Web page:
Multivariate Approach of End-Member Contributions to Streamflow in the Critical Zone. Case Study: Valles Caldera, New Mexico
AuthorSanchez, Rodrigo Andres
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PublisherThe University of Arizona.
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AbstractMultivariable End-member Mixing Analysis (EMMA) that incorporates principal component analysis (PCA) is a widely utilized tool to identify the sources of water that generate streamflow in catchment hydrology. In this study, we investigated how different combinations of principal components (PC) allow assessing the importance that potential end-members have to surface waters. We evaluated mixing spaces of different dimensions in order to justify the number of end-members needed to generate streamflow. Furthermore, this multidimensional approach provided further evidence of the hydrologic processes that dominate in the headwaters at the Jemez River Basin Critical Zone Observatory (JRB-CZO). Our results showed that the U-mixing spaces of three dimensions of the La Jara and Upper Jaramillo catchments highlight the contributions of deep groundwater that the two-dimensional mixing space neglected. Conversely, in the History Grove catchment, a two-dimensional U-mixing space was enough to explain streamflow generation. Groundwater, snowmelt, rainfall and soil water are the end-members identified in each catchment. The geomorphology (e.g. aspect, topography, and geology) of each watershed and climate variability, however, influence the contribution of these source waters in each system. Groundwater contributions dominate streamflow generation in the JRB-CZO. Moreover, increments of snowmelt, rainfall and soil water contributions are observed specifically during base-flow conditions. We argue that the contributions of these end-members do not correspond specifically to overland flow, but rather contributions of shallow groundwater and subsurface lateral flow that possess the chemical signature of these source waters.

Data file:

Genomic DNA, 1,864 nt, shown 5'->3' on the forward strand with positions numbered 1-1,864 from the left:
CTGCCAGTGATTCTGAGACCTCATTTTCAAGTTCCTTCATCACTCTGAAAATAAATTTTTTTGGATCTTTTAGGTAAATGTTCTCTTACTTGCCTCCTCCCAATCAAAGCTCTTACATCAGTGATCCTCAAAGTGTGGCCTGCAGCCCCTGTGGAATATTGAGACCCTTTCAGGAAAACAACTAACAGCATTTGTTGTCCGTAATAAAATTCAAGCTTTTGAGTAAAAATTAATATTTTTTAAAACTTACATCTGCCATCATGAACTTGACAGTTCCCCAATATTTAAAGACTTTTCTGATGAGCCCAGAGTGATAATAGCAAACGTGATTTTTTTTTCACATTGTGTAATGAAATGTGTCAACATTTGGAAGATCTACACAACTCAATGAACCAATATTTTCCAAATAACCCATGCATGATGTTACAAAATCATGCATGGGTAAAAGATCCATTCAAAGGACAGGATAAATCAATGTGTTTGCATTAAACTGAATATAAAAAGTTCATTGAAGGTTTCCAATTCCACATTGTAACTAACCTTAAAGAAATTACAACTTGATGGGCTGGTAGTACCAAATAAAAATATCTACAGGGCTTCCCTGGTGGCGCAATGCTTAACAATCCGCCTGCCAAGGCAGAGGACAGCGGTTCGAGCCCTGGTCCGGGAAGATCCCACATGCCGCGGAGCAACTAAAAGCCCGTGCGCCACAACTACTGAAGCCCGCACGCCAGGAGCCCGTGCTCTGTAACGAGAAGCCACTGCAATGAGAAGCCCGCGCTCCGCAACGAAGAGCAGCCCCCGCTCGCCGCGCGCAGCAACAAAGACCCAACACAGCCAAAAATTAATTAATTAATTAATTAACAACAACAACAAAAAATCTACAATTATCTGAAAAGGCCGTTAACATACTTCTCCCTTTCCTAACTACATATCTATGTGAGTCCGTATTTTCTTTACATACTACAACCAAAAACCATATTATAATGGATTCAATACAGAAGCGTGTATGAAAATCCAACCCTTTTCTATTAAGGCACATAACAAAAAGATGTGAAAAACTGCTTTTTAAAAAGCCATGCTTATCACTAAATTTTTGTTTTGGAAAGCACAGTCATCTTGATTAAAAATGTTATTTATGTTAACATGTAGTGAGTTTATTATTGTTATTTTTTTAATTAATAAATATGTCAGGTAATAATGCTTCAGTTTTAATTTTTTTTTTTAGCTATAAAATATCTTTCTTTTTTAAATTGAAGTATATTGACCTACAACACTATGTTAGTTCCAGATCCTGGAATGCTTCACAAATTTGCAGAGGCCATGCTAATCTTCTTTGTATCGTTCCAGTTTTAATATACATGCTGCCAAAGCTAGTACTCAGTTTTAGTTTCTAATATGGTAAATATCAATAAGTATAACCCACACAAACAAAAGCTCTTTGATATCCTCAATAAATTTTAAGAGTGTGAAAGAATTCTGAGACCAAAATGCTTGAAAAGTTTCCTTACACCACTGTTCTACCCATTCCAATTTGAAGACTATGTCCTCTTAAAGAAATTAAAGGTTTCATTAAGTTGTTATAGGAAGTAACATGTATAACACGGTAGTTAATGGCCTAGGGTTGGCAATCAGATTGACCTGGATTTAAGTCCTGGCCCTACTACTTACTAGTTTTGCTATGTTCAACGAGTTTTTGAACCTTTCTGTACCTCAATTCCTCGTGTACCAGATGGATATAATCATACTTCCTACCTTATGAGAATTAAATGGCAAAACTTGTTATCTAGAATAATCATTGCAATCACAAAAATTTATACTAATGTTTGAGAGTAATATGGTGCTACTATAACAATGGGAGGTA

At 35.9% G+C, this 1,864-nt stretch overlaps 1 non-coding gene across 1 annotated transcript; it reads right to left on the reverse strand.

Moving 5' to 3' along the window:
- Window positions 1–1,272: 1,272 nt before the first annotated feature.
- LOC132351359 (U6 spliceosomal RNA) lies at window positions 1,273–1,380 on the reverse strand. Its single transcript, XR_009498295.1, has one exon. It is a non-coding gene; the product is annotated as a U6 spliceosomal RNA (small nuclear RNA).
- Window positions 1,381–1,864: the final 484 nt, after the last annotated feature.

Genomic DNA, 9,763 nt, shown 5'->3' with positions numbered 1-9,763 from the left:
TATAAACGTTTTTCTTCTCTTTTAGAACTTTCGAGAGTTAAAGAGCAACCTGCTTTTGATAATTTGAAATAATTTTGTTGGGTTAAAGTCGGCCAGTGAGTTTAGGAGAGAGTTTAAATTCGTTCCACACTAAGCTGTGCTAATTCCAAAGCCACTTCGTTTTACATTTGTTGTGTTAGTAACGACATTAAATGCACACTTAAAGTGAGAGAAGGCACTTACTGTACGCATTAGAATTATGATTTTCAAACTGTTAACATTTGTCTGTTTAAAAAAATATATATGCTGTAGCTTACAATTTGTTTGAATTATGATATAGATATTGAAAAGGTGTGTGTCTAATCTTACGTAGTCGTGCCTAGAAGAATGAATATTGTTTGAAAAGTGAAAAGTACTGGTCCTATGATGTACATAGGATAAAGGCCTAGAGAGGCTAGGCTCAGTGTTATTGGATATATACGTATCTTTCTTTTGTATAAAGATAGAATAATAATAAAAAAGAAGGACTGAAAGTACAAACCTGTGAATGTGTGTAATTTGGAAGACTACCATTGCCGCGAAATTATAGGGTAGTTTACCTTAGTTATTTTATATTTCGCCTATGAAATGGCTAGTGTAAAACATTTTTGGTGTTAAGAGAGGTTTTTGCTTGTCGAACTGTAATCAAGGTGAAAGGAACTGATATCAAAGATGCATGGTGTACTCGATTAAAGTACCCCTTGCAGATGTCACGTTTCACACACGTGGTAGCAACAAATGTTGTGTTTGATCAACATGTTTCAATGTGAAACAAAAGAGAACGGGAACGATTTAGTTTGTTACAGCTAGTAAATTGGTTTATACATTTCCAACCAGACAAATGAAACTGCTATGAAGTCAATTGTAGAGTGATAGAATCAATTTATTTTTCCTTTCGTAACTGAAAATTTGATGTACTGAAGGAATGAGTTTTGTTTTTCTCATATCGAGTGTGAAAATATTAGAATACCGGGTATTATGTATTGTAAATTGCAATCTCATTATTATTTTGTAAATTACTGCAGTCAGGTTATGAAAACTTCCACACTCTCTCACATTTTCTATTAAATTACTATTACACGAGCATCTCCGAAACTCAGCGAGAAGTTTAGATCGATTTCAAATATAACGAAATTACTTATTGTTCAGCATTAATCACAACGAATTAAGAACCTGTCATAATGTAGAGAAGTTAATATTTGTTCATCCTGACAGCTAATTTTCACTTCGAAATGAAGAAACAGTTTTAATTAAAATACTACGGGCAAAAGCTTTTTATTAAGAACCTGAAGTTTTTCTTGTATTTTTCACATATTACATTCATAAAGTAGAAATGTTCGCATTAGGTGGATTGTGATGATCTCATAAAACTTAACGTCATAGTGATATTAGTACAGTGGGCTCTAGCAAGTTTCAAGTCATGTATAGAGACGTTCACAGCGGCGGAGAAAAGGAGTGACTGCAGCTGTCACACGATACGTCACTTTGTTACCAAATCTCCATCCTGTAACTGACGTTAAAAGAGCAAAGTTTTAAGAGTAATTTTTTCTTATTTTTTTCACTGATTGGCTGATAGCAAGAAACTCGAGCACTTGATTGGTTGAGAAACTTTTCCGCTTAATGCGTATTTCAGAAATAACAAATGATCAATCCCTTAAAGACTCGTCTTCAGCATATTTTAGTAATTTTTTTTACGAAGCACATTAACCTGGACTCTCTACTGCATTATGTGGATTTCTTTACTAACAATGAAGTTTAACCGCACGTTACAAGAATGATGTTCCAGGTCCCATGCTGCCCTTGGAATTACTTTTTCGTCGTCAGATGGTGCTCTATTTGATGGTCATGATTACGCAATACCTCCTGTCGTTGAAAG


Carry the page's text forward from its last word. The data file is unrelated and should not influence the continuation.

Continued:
Degree ProgramGraduate College